South Carolina- a 20.5 point underdog relegated to its third-string transfer QB from FCS school St. Francis, a guy named Jason Brown who couldn’t even start for a 3-8 Virginia Tech team in 2022- thrashed Florida 40-17. Defensive coordinator Todd Grantham and offensive line coach John Hevesy were fired in a desperate last-ditch attempt by head coach Dan Mullen to save his own job- a move that did little to stop an avalanche of criticism cascading down on Mullen, deep in the hole he was digging for himself. And some of that criticism came from his own players.

“Everything I’ve said about Hevesy, every word you’ve collected about Grantham, that’s all on Mullen,” TJ McCoy declared. “He’s the head man. They were his hires. And he stood by them, and he dug his own grave with them. Same for his decisions at QB. I truly wish Dan Mullen well, but he has nobody to blame for his own downfall but himself.”

“He fired those guys because he had to,” said another ex-player, who left after 2020. “Doesn’t it seem a little coincidental that of all the assistant coaches, it was those two who got the axe that night? Those two were the sources of most of the poison in that locker room. And I think Mullen was afraid that if he didn’t fire those two specific assistants, people would start taking those frustrations they’d been bottling up about those guys public.”

A third former player, one who stayed on the team through 2021, agreed- and even went one step further. “I doubt Mullen ever thought he would come back in 2022,” he mused. “I saw those NFL rumors just like everyone else. I think this was his way of cremating the skeletons out of his closet, or clearing his internet history, on his deathbed. Because as far as saving his career at Florida was concerned, it was way too little too late.”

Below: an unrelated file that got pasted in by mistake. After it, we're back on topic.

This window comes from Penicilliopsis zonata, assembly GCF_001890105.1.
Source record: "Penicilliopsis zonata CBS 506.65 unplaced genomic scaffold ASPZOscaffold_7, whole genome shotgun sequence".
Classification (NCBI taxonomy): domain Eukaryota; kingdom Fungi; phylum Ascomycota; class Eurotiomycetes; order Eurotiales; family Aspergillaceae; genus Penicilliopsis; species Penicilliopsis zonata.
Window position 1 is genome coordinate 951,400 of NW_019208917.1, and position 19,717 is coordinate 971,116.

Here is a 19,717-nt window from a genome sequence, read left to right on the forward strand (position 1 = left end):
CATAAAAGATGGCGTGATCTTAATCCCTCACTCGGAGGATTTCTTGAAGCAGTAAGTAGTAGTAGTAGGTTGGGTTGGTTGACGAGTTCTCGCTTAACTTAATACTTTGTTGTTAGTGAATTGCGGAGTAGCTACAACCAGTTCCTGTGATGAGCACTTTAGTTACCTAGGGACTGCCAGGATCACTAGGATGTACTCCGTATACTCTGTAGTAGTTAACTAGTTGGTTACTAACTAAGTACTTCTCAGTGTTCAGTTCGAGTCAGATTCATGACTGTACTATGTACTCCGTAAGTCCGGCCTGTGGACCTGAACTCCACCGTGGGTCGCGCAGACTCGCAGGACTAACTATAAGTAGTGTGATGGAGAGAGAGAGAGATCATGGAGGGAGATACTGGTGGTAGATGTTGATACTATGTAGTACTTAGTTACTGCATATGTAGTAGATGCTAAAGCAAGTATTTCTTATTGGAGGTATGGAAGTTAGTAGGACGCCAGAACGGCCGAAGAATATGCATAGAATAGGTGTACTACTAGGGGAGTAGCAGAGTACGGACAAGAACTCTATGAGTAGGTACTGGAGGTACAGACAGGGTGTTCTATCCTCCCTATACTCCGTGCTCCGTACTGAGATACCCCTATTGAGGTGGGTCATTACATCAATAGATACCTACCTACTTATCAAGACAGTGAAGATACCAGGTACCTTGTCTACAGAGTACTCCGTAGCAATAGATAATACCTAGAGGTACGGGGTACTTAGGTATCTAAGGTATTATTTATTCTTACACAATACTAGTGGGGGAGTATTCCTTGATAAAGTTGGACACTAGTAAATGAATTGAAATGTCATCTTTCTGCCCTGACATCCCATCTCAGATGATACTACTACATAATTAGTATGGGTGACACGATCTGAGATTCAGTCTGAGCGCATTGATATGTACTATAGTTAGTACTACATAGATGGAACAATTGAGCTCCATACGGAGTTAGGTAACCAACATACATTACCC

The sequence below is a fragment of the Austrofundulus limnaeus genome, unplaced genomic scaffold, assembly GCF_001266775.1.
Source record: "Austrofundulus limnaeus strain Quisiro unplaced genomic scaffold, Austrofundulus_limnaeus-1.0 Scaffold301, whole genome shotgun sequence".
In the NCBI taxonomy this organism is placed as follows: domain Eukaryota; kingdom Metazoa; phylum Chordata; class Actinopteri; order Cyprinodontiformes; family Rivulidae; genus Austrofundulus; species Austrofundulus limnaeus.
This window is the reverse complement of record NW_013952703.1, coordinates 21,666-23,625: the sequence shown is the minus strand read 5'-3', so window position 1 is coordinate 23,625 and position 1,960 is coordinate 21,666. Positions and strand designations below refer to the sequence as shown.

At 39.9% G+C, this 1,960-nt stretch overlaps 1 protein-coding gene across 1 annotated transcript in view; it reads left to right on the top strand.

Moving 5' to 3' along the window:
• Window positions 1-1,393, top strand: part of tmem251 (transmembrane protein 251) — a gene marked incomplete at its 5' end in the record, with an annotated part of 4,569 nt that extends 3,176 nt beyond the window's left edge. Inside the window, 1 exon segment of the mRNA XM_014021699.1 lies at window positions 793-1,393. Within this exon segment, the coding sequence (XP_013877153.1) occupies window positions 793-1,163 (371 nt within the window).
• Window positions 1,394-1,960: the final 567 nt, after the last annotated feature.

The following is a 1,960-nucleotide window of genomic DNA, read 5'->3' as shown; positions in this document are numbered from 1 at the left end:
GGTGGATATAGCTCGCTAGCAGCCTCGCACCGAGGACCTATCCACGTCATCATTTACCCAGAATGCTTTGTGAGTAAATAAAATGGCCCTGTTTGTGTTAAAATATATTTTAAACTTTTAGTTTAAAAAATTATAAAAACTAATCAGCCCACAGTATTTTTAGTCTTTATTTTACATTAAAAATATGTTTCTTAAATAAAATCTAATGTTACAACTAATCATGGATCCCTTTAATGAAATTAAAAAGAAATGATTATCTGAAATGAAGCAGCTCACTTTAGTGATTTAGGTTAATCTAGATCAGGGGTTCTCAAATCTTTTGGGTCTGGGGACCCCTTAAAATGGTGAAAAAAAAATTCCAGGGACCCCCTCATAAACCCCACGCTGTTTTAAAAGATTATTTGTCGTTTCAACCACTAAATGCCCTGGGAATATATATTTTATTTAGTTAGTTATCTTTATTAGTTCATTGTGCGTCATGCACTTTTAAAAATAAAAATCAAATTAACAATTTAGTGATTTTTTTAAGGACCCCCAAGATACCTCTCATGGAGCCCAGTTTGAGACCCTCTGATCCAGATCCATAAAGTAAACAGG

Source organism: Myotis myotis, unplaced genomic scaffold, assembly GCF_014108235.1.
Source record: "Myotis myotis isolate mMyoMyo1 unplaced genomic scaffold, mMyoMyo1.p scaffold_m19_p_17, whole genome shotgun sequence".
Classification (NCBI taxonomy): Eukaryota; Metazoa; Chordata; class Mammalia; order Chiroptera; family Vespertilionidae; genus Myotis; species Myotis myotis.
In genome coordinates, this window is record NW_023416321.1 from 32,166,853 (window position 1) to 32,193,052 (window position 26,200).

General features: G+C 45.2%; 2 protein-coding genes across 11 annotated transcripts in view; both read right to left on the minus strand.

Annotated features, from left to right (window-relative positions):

Indeed, too little too late it was. Mullen was summarily fired two weeks later, and that beatdown at the hands of the Gamecocks was pinpointed by many as the night the Dan Mullen Era crumbled to pieces. That was the night in which it was clear that Mullen had no more fight left, no more ammo to aim at his opponents, and in every sense of the phrase, no more interest in being the head coach of the Florida Gators. That was the point of no return.

I asked several former players if they thought Mullen could have regained his 2018-20 form in 2022, re-evaluated how he operated in specific areas, and guided Florida to the heights its fanbase expects. The unanimous answer was a resounding no.

“There was too much bad blood between players and coaches,” TJ McCoy commented. “And Mullen not playing the best players led too many good players to transfer.”

Added another player who left the team after 2020, “the downward spiral was predictable in 2021. It would have only gotten worse in 2022. And honestly, I feel like if Florida had brought Mullen back for a fifth season in 2022, it might have set the program back another five years.”

“What do you have to say to those who just think you’re bitter, and that this is just sour grapes from you?” I asked in response. “I say that the program was broken from the inside,” the player replied. “And that the version of Dan Mullen I was initially excited to play for was gone forever.”

Postmortem: the “smear campaigns” are discovered
While part of the Florida Gators’ disarray and lack of unity in the locker room was caused by members of the coaching staff, the most outrageous pettiness was saved for players who transferred out of the program- some of which are still feeling its effects today. Four different ex-defensive players who entered the transfer portal quickly found out that rumors and false narratives were being spread about them in a last-ditch effort to cheapen their stock as players, and save the Florida Gators staff from looking dumb for letting them go.